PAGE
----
What I have learned
Breeding the 2018 V-Hound litter was an unique adventure and I like to sum up my experiences.
First - the actual outcome: this went as expected or even better so far. All three V-Hounds turned out to be healthy, to have sound structure, beautiful houndy type and exceptional nice temper. They are very trainable, quick learners, easily motivated with food as well as with prey and praise. They are already started in dog sports - Rally Obedience, Obedience, Hoopers Agility, Bikejoering, Canicross, Scooterjoering. They are open and friendly with people, are getting along fine with other dogs and are a joy to live with. Concerning hunting instinct they chase hare and deer on sight and have very active noses but are able to focus on the human despite distracting scents and visual stimuli.
Second - the placing: this proved to be more difficult than expected despite the fact that the dogs turned out just as hoped. It was quite frustrating to receive only requests for no-sports companion dogs by dog newbies and to have such promising little workers at hand that I wanted to place with people who can appreciate such a dog and who are not outsmarted by my hounds.
After some talking with various people in the dog world finally the penny dropped. Because I was living in my own filter bubble I severely misjudged the preconceptions many people have about both breeds I used in this outcross.
Sports dog people rarely look
into Beagles because they are perceived as obese, stubborn, untrainable
dogs who spend their days stealing food or chasing after some scent for
hours while ignoring frantic recalls.
In this case of course this
preconceptions are misconceptions. I used a stud of a line of Cattle Dogs
I bred myself over generations for athleticism, working ability and stable,
friendly temper. My Cattle Dogs have nothing in common with the cliche
and are not of molossoid type but of the original herding dog type. The
purebred Cattle Dogs of my kennel stand out for their light frame and
physical capability. They are strong and muscular but also endurant, fast
and agile runners.
Plans for the future
So far the V-Hounds turned out to be very nice and the future holds some possibilities I am giving thought at the moment.
First - repeat litter: As I had only three puppies a repeat litter is an option for me to gain more information about what my dogs will produce. Also all three of them so far are healthy, sound and promising young dogs who already attract attention with dog trainers, health minded veterinarians and dog sports people. But as the placing of this litter with the suitable kind of people was so difficult I only will do a repeat litter if I have a quality waiting list for at least five puppies. So if you are interested in a F1 Beagle x Australian Cattle Dog for a sports companion and partner in hobby please contact me via e-mail: email@example.com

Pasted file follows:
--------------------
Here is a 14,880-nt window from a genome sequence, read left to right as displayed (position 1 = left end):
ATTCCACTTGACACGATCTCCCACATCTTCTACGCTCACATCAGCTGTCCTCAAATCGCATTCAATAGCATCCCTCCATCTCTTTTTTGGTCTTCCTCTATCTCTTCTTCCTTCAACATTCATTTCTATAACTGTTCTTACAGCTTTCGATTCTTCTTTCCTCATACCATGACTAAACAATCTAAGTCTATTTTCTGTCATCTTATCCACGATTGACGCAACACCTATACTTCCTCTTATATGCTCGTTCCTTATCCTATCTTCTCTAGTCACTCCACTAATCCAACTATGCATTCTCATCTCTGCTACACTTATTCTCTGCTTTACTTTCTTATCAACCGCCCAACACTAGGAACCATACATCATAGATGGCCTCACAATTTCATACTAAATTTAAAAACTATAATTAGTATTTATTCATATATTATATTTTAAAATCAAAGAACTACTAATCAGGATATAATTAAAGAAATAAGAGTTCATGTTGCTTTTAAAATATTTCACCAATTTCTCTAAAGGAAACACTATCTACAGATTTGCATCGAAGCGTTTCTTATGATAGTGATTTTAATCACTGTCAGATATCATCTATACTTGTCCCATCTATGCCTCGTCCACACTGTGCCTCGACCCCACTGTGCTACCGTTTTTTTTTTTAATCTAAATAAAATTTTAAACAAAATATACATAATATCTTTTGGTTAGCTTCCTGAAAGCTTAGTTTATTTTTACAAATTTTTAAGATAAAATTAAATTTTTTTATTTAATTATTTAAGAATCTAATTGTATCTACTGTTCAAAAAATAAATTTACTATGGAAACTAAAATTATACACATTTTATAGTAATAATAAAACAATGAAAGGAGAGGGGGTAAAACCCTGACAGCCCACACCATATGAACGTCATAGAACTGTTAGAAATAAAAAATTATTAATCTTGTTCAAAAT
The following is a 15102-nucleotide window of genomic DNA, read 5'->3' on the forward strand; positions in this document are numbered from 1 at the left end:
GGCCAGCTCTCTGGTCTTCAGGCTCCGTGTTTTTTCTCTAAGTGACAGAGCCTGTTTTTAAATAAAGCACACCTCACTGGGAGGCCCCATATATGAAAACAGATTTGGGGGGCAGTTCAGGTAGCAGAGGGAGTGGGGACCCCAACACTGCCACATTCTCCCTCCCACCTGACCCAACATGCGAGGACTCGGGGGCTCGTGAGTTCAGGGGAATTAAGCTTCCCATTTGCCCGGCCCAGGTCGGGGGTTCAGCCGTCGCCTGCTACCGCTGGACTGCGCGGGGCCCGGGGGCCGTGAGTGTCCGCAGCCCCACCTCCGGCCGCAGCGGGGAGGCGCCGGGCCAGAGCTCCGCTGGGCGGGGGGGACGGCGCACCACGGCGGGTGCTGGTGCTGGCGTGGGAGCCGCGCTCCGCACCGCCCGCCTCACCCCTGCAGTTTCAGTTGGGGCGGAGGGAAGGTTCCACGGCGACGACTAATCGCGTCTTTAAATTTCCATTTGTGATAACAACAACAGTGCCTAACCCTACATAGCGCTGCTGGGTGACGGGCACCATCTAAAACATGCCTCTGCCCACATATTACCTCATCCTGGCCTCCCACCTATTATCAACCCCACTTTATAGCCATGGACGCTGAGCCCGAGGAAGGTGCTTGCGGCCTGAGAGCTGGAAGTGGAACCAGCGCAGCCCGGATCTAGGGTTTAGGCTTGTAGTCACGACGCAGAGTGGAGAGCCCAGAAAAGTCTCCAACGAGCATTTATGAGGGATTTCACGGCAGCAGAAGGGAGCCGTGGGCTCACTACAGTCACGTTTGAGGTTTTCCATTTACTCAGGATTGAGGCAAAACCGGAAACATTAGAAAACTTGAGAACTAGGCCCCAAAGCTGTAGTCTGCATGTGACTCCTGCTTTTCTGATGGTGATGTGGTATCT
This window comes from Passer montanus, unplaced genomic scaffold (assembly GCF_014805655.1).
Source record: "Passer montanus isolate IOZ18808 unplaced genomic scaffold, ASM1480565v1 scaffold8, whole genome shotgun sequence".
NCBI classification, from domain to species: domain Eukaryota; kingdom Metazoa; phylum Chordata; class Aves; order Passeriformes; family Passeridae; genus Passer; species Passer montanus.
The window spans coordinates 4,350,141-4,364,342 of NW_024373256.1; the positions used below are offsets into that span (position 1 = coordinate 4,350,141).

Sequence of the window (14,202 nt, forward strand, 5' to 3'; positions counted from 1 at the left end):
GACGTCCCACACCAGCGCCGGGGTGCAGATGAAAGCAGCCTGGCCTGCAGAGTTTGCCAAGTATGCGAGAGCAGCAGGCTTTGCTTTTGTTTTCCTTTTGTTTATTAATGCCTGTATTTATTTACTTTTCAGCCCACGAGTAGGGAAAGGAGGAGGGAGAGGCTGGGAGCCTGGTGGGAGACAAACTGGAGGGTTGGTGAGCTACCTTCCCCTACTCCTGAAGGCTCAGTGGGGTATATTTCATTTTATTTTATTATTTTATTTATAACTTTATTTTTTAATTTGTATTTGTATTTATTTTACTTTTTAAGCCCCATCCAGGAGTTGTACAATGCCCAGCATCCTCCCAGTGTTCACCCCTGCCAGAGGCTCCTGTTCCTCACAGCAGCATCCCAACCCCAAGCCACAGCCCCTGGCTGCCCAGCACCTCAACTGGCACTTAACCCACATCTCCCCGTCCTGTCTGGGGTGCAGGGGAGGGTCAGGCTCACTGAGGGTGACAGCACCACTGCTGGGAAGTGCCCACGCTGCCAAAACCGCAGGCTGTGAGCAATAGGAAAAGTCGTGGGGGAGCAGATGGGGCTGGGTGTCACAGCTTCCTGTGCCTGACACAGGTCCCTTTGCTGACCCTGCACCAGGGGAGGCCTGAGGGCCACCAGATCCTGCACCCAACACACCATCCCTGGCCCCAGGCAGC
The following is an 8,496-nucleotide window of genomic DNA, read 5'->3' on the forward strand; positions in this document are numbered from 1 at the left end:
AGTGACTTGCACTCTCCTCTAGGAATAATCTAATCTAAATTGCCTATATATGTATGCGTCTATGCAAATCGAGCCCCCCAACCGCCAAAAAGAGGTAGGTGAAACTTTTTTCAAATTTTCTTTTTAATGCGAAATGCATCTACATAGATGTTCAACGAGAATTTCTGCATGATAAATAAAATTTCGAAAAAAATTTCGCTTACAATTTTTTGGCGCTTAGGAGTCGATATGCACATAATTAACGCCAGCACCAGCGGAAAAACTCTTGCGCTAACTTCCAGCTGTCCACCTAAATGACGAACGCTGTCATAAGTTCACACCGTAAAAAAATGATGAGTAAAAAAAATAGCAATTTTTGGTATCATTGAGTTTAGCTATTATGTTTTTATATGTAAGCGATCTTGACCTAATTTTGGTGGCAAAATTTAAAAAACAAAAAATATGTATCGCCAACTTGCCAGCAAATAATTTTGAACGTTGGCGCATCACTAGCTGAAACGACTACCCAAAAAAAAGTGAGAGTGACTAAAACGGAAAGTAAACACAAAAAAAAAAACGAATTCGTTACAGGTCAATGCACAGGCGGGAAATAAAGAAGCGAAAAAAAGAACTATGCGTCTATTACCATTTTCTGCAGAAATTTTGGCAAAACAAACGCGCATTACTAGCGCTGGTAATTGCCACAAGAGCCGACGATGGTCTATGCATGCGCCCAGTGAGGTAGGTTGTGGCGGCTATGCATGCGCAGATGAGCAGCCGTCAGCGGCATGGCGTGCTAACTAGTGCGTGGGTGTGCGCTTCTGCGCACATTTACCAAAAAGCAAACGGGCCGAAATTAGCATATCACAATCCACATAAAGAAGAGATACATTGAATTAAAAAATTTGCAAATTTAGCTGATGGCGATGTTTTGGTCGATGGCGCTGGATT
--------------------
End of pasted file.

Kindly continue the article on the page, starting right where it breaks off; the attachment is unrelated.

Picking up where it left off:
Second - backcross with Beagle: A backcross with a purebred Beagle will bring back the Beagle phaenotype but will hopefully retain some moderation regarding loose skin and heavy lips. Also it will bring a load of fresh alleles for the impoverished gene pool and result in a more healthy immune system and in a reduced likelyhood of monogenetic recessive diseases. My F1 is of fully health tested parents (and grandparents) and will be fully health tested as well before breeding. So if you are a Beagle breeder and realize the current system of closed stud books leads into a dead end street and who has the courage and ethics to do something different and avantguarde I am more than happy to discuss with you the possibility of using one of the males for your outcross breeding program. I am open for discussion and questions but I have some requirements of mine as well. So don't hesitate to contact me via e-mail: firstname.lastname@example.org
Third - introducing a third breed: This path is the most unpredictable one but also very exciting. At the moment I am pondering what kind of breeds or crosses would complement my goal of a houndy, versatile, smallish sports dog. I would like to see tight skin and lips, medium sized drop ears, dolichocephalic heads, sound angles front and rear, fully coloured head in a white spotted dog, any colour but merle, short double coat, a size about 40 to 50 cm and a weight between 10 and 17 kg.